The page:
Menorah

The Seven Branch Menorah was used in the First and Second Temples and is featured in classic designs or adorned with Judaic symbols such as Twelve Tribes and Star of David.


Seven Branch Menorah

Each year Jews all over the world remember the miracle of victory of the Jews over the Greeks in the year 165 B.C.E. All over the world Jews can be found spinning dreidels, eating latkas and lighting a special eight branch candelabra called the Channukiah. Most often the Channukiah is lit in people’s windows so that any passerby’s can see the light and remember the miracle. In addition to the celebration of the victory in war, the Jews are commemorating on Channukah the miracle of the oil in which a small amount of oil lasted for eight long days, and kept the ancient Menorah lit until new oil was brought to the Temple. Consequently, the Channukiah is list for eight days.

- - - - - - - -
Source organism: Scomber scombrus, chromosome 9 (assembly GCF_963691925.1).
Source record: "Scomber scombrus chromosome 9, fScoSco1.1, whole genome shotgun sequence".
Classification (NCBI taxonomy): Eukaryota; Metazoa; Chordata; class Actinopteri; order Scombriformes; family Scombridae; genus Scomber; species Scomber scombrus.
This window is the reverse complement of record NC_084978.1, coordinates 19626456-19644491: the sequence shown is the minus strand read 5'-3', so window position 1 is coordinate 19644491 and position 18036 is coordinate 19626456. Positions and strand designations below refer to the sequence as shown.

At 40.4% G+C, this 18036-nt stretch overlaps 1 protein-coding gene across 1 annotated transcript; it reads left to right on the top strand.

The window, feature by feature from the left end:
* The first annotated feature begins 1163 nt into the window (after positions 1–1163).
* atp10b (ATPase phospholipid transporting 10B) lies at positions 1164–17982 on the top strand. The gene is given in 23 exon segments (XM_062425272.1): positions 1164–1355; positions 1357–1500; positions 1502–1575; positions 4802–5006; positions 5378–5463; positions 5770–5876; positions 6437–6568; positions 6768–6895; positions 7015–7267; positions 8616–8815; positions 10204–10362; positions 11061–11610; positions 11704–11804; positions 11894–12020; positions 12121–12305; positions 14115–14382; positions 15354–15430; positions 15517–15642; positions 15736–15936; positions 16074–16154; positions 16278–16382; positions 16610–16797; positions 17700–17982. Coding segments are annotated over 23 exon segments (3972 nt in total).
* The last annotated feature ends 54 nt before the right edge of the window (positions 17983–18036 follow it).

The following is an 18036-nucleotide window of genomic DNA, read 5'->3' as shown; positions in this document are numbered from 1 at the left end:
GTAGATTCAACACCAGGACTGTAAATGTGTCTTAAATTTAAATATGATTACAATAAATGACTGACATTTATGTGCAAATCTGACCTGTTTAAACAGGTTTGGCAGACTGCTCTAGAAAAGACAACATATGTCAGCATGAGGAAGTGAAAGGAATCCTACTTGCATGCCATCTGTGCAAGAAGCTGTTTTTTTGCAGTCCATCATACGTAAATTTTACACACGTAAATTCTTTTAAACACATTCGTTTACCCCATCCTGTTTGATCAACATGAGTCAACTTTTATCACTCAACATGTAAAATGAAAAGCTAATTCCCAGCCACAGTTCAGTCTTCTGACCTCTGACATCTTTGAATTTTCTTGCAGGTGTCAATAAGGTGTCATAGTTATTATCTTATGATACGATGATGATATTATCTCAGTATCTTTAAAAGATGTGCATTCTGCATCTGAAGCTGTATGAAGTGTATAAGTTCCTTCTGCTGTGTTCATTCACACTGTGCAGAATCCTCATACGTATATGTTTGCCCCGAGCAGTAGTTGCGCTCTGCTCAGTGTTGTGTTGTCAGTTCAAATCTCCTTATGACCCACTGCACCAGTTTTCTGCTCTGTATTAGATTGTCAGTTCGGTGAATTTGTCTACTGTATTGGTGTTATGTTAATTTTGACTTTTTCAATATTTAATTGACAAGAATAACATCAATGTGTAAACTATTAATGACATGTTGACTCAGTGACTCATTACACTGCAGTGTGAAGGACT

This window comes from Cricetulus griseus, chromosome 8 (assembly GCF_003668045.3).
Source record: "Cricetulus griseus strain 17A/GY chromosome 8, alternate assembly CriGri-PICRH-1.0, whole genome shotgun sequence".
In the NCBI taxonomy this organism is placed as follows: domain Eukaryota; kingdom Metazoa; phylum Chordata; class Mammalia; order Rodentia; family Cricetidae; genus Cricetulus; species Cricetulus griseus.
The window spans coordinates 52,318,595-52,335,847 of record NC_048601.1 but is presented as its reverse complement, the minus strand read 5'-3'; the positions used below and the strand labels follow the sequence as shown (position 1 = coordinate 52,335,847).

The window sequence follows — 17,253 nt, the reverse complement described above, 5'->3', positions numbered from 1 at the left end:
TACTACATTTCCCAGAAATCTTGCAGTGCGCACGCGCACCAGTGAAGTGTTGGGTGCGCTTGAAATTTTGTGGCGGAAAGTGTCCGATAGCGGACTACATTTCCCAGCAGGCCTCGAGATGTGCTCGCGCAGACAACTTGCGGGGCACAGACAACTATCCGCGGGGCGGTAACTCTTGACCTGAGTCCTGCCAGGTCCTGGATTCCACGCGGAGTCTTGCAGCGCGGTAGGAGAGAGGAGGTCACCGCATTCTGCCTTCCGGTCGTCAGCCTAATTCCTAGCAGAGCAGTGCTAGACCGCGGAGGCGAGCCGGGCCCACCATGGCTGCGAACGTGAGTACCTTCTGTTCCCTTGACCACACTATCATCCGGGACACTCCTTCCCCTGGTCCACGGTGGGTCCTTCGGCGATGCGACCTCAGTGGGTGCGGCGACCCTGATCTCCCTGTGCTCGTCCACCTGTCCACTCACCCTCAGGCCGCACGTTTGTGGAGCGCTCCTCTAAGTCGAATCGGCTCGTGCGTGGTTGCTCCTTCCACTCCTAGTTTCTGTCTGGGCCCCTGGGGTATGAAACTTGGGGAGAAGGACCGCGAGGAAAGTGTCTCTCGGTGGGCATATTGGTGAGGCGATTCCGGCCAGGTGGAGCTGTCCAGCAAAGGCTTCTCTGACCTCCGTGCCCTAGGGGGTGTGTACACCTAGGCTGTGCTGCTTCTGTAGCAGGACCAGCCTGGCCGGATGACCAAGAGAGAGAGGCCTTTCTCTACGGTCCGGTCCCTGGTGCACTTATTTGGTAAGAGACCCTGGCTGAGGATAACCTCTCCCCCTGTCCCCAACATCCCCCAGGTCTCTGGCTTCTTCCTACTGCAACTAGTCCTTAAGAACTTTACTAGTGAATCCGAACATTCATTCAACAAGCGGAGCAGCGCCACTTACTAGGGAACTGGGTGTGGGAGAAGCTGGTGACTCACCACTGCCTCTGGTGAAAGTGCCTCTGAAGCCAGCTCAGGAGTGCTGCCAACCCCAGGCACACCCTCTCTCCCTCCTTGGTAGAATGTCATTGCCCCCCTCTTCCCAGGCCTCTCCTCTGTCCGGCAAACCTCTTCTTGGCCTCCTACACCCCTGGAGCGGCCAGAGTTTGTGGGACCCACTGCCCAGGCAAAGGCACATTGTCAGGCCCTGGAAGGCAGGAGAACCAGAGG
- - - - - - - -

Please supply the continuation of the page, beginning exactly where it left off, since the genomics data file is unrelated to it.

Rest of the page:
While we are commemorating Channukah by lighting the Channukiah, there is actually one major difference between the modern day Channukiah and the ancient Menorah. The ancient menorah found in the Holy Temple in Jerusalem was made had only seven branches. The Old Testemant teaches us that the Menorah, which was approximately the height of an average man, was carved out of a single piece of solid gold. As clearly delineated in the Bible, there were three branches on each side, with one taller branch in the center. The Menorah stood on the southern side inside the Sanctuary of the Holy Temple in the Old City of Jerusalem. When the seven lamps were lit all of shined towards the center. The rays of light emitted from the Menorah were considered to be particularly spiritual. The ancient Talmud teaches, that because of the lights unique spirituality, the windows in the sanctuary were constructed so that this light would emanate out of the temple and into the world.

 

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